I like to accentuate the positive so here's a huge shout-out to Kansas City Chiefs offensive lineman Laurent Duvernay-Tardif.  The only doctor in the NFL and fresh from a Super Bowl triumph, Laurent is currently on duty serving COVID-19 patients at a hospital outside Montreal.  

 

I learned many fascinating things about Duvernay-Tardif during an incisive report by Andrea Kremer in the current installment of HBO's "Real Sports with Bryant Gumbel". He is the only McGill of Montreal university graduate ever to play in the NFL. His parents once took him and his sister out of grade school for a year to sail the world. 

 
Here's another inspiring story. Comic actor Fred Willard passed away last week at the age of 86.  I first loved him playing an Ed McMahon-style sidekick to Martin Mull's Barth Gimble on "Fernwood 2-Night," the successor to "Mary Hartman Mary Hartman" on early 1970s TV. 

 
Willard later won great acclaim for his roles in SUCH hilarious satirical films as "A Mighty Wind" and "Best in Show" where he played a memorable Joe Garagiola-style dog show announcer.  He and Martin Mull later played a gay couple on"Rosanne" and at the end of his life Williard had a recurring role as a grandfather on "American Family".

 
But according to Richard Sandomir in the New York Times obit, Fred Willard said that his "greatest achievement" was "teaching his daughter how to catch a fly ball."  Willard himself played baseball at VMI and also on military teams in Florida.  

 
I want to wish continuing speedy recovery to the Orioles Trey Mancini who is recovering from colon cancer surgery and will miss the entire 2020 season (whether or not it is played). 

It turns out that Trey's father is a surgeon who had the same operation when he was 58.

 
Trey, the only consistent offensive threat on a depleted Baltimore roster, is not yet 28. 

He has already become a team leader on the Orioles and a fan favorite.  

 
In a heartfelt piece he wrote for the Players Tribune,  Mancini thanked the scout Kirk Fredriksson who had become a passionate supporter of him when he was playing for Holyoke  in a New England collegiate summer league.  

 

Thanks to Fredriksson's advocacy, the Orioles made Mancini their 8th round pick in the 2013 amateur draft. Rare is the player of any generation who has publicly praised the scout who signed him. Just another reason to wish Trey Mancini the speediest of recoveries.

 
As of this posting at the beginning of June, I don't know if major league baseball will return this year. It doesn't look like deal-makers exist on either side of the owner-player divide.

I don't think it has helped that all the meetings have been held on Zoom.

 
Though I miss the daily flow of games and news of games, I have found some enjoyment watching old games on MLBTV.  Like most of the pine tar game between the Yankees and Royals at Yankee Stadium on the cloudy Sunday afternoon of July 24, 1983. 

 
I had forgotten how wonderfully wacky was Phil Rizzuto's on-air presence.  There he was, plugging a friend's restaurant and another friend's birthday while bantering with sidekick Frank Messer. 

 
When Messer used the word "perpendicular" to describe how one hitter had dived across the plate to protect a base runner on a hit-and-run play, Rizzuto acted impressed.  "Very good, Messer, . . . not that I know what it means."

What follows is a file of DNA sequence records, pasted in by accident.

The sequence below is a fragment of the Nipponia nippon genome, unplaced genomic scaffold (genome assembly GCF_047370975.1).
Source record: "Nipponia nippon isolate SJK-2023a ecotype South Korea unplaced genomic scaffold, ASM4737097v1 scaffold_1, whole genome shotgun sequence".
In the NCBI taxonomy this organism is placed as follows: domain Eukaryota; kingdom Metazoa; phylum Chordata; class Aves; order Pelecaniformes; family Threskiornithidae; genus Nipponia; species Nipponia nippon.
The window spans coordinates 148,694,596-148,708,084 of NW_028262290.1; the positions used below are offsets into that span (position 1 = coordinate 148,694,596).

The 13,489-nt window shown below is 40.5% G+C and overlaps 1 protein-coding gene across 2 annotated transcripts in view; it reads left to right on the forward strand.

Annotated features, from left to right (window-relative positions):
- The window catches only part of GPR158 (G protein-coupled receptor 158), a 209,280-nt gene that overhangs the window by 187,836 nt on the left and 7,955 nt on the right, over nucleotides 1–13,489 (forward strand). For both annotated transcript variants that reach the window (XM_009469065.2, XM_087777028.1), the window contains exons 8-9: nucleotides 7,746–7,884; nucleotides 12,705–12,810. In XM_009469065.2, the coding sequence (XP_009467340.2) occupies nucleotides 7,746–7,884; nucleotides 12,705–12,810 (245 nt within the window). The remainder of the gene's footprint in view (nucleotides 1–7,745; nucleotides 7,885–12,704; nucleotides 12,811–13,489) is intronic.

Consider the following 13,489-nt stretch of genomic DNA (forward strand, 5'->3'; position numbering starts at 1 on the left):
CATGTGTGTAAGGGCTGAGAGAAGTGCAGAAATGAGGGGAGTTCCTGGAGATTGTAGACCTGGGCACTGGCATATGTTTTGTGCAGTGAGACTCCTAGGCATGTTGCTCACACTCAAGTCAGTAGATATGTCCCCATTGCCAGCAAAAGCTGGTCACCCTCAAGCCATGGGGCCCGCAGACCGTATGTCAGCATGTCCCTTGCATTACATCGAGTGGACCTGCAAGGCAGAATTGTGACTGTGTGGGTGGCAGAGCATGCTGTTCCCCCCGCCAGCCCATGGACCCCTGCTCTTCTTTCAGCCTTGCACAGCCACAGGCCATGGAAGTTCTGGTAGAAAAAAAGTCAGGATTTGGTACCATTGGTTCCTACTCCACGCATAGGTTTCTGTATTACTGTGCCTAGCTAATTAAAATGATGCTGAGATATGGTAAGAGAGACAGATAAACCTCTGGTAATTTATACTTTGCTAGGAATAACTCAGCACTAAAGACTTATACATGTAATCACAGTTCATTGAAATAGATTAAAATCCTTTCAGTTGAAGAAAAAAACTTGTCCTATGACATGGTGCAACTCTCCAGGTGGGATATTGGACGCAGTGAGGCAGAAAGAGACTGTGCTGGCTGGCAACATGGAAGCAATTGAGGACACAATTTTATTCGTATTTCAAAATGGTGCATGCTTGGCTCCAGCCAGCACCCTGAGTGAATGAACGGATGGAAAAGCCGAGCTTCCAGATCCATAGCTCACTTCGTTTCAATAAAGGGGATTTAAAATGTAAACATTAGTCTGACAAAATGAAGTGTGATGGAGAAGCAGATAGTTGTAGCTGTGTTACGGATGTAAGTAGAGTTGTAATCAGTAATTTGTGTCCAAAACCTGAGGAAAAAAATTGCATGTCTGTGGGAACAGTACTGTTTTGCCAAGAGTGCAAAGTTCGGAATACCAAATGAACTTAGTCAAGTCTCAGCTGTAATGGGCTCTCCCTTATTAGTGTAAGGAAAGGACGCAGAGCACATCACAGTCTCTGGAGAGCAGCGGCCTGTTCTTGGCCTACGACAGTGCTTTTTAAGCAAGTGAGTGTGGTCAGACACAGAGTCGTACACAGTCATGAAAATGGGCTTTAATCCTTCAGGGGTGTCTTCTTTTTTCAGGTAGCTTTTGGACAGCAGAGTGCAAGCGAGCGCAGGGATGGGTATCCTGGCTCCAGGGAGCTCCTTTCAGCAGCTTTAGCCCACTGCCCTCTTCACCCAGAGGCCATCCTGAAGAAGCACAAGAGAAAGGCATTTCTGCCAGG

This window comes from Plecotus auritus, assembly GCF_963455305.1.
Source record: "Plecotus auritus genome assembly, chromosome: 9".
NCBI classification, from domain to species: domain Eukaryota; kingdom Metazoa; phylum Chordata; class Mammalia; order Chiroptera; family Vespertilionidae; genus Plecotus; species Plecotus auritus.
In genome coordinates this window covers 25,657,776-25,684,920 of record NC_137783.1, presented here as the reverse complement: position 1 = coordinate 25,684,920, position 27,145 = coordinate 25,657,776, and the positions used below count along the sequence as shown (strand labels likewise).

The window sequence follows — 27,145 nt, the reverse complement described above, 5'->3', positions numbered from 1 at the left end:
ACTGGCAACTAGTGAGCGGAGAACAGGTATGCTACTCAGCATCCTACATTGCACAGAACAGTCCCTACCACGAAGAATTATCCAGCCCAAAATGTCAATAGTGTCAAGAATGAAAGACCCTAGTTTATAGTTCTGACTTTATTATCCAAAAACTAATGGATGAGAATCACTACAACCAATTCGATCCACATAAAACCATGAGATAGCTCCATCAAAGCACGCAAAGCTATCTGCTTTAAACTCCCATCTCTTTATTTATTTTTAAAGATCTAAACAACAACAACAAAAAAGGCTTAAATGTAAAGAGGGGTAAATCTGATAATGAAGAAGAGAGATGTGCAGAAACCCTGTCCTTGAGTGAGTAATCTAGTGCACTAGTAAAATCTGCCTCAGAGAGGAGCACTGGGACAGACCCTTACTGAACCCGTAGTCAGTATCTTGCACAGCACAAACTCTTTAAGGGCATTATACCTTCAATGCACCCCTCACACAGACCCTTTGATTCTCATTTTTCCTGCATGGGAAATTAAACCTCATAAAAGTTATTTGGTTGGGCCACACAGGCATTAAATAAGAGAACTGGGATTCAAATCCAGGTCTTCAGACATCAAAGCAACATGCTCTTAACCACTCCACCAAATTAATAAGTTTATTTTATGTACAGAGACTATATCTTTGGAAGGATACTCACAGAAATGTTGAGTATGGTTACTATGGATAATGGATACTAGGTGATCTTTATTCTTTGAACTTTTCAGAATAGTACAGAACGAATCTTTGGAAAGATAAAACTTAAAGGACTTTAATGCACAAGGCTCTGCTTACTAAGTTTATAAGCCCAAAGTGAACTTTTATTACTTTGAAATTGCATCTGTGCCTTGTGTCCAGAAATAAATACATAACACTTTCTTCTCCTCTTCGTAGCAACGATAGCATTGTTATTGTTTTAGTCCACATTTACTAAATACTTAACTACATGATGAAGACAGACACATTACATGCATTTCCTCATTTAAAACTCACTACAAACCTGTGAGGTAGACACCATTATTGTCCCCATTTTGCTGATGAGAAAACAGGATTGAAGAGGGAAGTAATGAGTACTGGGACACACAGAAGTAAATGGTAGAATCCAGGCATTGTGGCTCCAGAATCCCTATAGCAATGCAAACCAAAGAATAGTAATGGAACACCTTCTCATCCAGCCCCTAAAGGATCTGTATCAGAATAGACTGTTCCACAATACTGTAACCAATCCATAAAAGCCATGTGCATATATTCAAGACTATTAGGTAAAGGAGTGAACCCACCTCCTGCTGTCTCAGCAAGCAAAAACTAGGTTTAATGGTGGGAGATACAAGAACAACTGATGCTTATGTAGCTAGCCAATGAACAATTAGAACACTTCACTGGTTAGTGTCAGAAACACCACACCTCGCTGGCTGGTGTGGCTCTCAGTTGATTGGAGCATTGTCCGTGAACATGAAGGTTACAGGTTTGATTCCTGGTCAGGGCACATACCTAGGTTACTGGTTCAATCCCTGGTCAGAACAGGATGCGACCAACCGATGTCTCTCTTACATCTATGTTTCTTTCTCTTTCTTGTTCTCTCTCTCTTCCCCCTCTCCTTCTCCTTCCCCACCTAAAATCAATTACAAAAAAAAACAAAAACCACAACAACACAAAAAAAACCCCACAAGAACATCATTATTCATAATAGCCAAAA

Was also revealing to hear both Phil and Frank berate Steve Balboni for lack of production.  He was a rookie on the 1983 Yankees but he never could relax in NYC. 

 

He was traded to Kansas City the following year and had a good career with the Royals. On their 1985 world champions, he played first base all season and belted 36 HRs with 88 RBI and went 8-for-25 in the World Series.

 

This game is most remembered for George Brett's epic rant when his three-run home run in the top of the 9th was voided by rookie plate umpire Tim McClelland.  Billy Martin convinced the ump that Brett had used too much pine tar on his bat.

 

The Yankees' win was voided soon thereafter by American League president Lee MacPhail who argued that the rule was being interpreted too legalistically. Watching the whole game made me remember that Royals starter Bud Black pitched very well - Black is now the Colorado Rockies manager.

 
I also remembered important details when watching the famous Game 6 of the 1986 World Series. The smooth delivery and intelligence of Vince Scully was a joy to experience again.  The game is of course known as the Bill Buckner Game, but in any dramatic close game there are a raft of earlier plays that are just as important.    

 
It was an elimination game for the Mets who fell behind early to the Red Sox 2-0. Southpaw starter Bob Ojeda had come up with Boston and he was highly motivated to beat his old team. He kept the Mets in the game. 

 

Boston's Roger Clemens was in a good form and no hit the Mets for four innings but he used a lot of pitches.  In 1986, pitch counts were not yet in vogue. Though Clemens gave up the lead in the 5th, he stayed in through the 7th, throwing about 135 pitches and getting out of jams in both the 6th and 7th innings.

 
Another lesson learned from Game 6 was how vital a role Mookie Wilson played.  Not known for his arm, he still threw out Jim Rice at home plate to keep the Red Sox lead at one run in the 8th inning.  

 
We all remember Bill Buckner's error on Mookie Wilson's grounder that gave the Mets the win, but let's not forget the previous 9 pitches that Mookie battled against reliever Bob Stanley.  


The mastery of Vin Scully was evident throughout the broadcast, not least at the very end when the camera showed a shell-shocked Red Sox team leaving the field. Scully said, "If a picture is worth a thousand words, this one is worth a million."  

 

Before I forget, TCM throughout June will be featuring "Jazz in Film" every Monday and Thursday night. Late on Th June 4 (actually early Fri June 5) "High Society" with Louis Armstrong in a prominent role will be shown.

 

And I'm really looking forward to Monday night June 8 at 8p Sammy Davis Jr. stars in the rarely seen "A Man Called Adam" (1966).  Davis Jr was one of the greatest entertainers in American history and I'm eager to see how he plays a jazz trumpeter (with music provided by Nat Adderley, Cannonball's brother).  

 

That's all for now.  Always remember, now more than ever, "Take it easy but take it!"